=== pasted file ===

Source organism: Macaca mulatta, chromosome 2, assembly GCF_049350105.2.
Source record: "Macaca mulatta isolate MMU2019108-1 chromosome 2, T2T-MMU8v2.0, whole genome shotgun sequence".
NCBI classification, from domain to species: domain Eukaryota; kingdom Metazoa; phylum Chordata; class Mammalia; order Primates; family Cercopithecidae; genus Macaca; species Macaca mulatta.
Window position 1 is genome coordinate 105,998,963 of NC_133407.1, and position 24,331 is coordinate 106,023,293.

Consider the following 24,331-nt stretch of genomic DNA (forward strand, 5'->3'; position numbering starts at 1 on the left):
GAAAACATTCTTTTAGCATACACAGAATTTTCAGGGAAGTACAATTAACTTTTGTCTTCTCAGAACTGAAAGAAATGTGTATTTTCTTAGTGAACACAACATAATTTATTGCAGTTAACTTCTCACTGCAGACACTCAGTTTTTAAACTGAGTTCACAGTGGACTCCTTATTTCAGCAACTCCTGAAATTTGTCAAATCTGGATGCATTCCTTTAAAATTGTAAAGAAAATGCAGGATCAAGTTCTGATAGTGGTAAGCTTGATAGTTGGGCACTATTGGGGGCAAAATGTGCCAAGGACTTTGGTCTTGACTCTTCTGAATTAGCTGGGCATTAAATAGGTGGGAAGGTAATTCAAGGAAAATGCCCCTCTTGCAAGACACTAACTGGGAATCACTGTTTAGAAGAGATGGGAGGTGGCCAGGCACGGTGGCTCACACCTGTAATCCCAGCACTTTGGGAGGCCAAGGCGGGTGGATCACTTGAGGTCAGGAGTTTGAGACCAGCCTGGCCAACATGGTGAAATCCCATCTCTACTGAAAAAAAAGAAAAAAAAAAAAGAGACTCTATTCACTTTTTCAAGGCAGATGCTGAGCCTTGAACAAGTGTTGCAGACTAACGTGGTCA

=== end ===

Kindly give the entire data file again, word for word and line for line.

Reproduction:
Source organism: Macaca mulatta, chromosome 2, assembly GCF_049350105.2.
Source record: "Macaca mulatta isolate MMU2019108-1 chromosome 2, T2T-MMU8v2.0, whole genome shotgun sequence".
NCBI classification, from domain to species: domain Eukaryota; kingdom Metazoa; phylum Chordata; class Mammalia; order Primates; family Cercopithecidae; genus Macaca; species Macaca mulatta.
Window position 1 is genome coordinate 105,998,963 of NC_133407.1, and position 24,331 is coordinate 106,023,293.

Consider the following 24,331-nt stretch of genomic DNA (forward strand, 5'->3'; position numbering starts at 1 on the left):
GAAAACATTCTTTTAGCATACACAGAATTTTCAGGGAAGTACAATTAACTTTTGTCTTCTCAGAACTGAAAGAAATGTGTATTTTCTTAGTGAACACAACATAATTTATTGCAGTTAACTTCTCACTGCAGACACTCAGTTTTTAAACTGAGTTCACAGTGGACTCCTTATTTCAGCAACTCCTGAAATTTGTCAAATCTGGATGCATTCCTTTAAAATTGTAAAGAAAATGCAGGATCAAGTTCTGATAGTGGTAAGCTTGATAGTTGGGCACTATTGGGGGCAAAATGTGCCAAGGACTTTGGTCTTGACTCTTCTGAATTAGCTGGGCATTAAATAGGTGGGAAGGTAATTCAAGGAAAATGCCCCTCTTGCAAGACACTAACTGGGAATCACTGTTTAGAAGAGATGGGAGGTGGCCAGGCACGGTGGCTCACACCTGTAATCCCAGCACTTTGGGAGGCCAAGGCGGGTGGATCACTTGAGGTCAGGAGTTTGAGACCAGCCTGGCCAACATGGTGAAATCCCATCTCTACTGAAAAAAAAGAAAAAAAAAAAAGAGACTCTATTCACTTTTTCAAGGCAGATGCTGAGCCTTGAACAAGTGTTGCAGACTAACGTGGTCA